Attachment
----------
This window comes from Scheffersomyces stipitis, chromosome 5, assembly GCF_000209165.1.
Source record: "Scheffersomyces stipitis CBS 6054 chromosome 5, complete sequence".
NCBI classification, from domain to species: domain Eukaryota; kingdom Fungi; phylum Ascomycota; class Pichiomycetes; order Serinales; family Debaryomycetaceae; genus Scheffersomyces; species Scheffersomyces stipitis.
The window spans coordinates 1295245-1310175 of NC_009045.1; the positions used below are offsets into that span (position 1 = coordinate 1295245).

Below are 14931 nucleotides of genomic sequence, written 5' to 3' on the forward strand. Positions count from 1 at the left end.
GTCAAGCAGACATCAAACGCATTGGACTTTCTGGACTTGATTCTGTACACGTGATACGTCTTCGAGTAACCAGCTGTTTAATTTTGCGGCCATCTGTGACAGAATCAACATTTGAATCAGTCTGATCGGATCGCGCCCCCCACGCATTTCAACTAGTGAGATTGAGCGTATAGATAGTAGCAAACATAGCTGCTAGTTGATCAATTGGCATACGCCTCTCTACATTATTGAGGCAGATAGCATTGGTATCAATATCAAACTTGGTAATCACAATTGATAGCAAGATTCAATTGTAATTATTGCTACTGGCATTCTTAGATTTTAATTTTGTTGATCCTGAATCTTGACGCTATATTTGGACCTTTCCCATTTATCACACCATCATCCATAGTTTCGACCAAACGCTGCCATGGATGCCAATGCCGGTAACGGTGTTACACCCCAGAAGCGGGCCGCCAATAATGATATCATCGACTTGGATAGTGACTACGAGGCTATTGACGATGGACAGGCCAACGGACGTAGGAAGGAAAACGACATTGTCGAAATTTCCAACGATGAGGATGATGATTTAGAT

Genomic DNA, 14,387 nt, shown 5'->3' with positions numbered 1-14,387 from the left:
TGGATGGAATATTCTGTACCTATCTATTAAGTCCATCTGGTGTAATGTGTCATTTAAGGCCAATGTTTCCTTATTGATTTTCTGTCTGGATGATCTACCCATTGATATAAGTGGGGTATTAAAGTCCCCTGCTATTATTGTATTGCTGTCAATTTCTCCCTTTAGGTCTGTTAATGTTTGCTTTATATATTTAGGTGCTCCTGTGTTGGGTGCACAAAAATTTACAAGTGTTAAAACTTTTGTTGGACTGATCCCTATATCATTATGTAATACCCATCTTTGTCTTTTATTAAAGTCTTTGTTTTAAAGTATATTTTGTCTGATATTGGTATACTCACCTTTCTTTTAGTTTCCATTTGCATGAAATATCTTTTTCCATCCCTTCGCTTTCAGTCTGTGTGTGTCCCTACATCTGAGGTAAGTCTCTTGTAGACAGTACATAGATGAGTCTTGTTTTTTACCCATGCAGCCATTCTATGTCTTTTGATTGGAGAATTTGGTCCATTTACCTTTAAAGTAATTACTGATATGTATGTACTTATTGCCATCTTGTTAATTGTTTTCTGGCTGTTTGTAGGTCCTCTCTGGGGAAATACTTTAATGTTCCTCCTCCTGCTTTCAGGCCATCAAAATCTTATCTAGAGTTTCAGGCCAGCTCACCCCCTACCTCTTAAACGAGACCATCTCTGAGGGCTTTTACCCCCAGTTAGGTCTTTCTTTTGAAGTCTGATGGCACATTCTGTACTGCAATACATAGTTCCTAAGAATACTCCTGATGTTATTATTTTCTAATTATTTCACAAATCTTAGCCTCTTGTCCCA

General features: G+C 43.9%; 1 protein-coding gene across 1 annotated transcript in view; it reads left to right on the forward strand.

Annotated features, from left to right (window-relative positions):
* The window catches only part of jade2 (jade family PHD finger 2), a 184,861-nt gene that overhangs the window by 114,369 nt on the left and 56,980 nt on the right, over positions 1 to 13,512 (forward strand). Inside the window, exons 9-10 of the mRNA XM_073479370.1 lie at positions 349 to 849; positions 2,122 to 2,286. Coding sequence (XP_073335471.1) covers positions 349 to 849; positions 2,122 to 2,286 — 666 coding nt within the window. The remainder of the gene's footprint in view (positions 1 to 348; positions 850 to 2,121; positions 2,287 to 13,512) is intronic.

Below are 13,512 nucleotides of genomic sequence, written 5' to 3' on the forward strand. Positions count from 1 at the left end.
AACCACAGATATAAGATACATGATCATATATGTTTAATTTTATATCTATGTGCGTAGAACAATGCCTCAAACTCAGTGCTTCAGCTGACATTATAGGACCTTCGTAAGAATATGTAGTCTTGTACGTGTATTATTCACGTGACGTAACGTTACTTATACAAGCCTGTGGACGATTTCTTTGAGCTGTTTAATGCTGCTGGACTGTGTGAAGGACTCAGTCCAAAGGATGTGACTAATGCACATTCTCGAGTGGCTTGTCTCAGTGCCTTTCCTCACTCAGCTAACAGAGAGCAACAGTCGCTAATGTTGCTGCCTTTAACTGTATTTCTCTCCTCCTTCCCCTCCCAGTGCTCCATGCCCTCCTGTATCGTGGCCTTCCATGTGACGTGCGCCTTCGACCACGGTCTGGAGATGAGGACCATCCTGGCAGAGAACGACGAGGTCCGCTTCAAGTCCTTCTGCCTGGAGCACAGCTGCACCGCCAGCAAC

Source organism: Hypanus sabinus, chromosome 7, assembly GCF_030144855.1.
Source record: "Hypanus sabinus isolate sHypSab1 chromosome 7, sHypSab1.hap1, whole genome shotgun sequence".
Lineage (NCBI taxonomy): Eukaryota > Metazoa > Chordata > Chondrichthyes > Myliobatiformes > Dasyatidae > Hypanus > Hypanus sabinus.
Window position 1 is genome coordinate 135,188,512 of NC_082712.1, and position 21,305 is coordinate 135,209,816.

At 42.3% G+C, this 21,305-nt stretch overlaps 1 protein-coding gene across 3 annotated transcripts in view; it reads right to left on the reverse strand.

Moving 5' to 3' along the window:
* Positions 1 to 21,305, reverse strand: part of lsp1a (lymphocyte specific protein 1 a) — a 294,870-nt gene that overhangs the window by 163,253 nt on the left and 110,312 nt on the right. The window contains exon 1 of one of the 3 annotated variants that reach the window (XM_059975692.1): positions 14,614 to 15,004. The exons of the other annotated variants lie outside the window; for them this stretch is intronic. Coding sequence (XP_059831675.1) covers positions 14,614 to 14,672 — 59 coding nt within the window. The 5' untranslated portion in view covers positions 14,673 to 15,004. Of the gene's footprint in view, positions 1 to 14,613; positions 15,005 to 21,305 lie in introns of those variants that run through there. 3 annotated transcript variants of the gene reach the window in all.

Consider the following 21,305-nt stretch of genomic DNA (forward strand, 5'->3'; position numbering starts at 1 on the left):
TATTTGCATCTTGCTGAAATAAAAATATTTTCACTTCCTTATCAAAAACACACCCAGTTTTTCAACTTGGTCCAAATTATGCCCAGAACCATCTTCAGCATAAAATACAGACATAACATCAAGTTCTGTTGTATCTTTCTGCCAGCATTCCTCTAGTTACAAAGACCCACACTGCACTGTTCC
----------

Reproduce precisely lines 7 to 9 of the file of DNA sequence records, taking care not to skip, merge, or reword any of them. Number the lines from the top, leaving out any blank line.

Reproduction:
Genomic DNA, 14,387 nt, shown 5'->3' with positions numbered 1-14,387 from the left:
TGGATGGAATATTCTGTACCTATCTATTAAGTCCATCTGGTGTAATGTGTCATTTAAGGCCAATGTTTCCTTATTGATTTTCTGTCTGGATGATCTACCCATTGATATAAGTGGGGTATTAAAGTCCCCTGCTATTATTGTATTGCTGTCAATTTCTCCCTTTAGGTCTGTTAATGTTTGCTTTATATATTTAGGTGCTCCTGTGTTGGGTGCACAAAAATTTACAAGTGTTAAAACTTTTGTTGGACTGATCCCTATATCATTATGTAATACCCATCTTTGTCTTTTATTAAAGTCTTTGTTTTAAAGTATATTTTGTCTGATATTGGTATACTCACCTTTCTTTTAGTTTCCATTTGCATGAAATATCTTTTTCCATCCCTTCGCTTTCAGTCTGTGTGTGTCCCTACATCTGAGGTAAGTCTCTTGTAGACAGTACATAGATGAGTCTTGTTTTTTACCCATGCAGCCATTCTATGTCTTTTGATTGGAGAATTTGGTCCATTTACCTTTAAAGTAATTACTGATATGTATGTACTTATTGCCATCTTGTTAATTGTTTTCTGGCTGTTTGTAGGTCCTCTCTGGGGAAATACTTTAATGTTCCTCCTCCTGCTTTCAGGCCATCAAAATCTTATCTAGAGTTTCAGGCCAGCTCACCCCCTACCTCTTAAACGAGACCATCTCTGAGGGCTTTTACCCCCAGTTAGGTCTTTCTTTTGAAGTCTGATGGCACATTCTGTACTGCAATACATAGTTCCTAAGAATACTCCTGATGTTATTATTTTCTAATTATTTCACAAATCTTAGCCTCTTGTCCCA

General features: G+C 43.9%; 1 protein-coding gene across 1 annotated transcript in view; it reads left to right on the forward strand.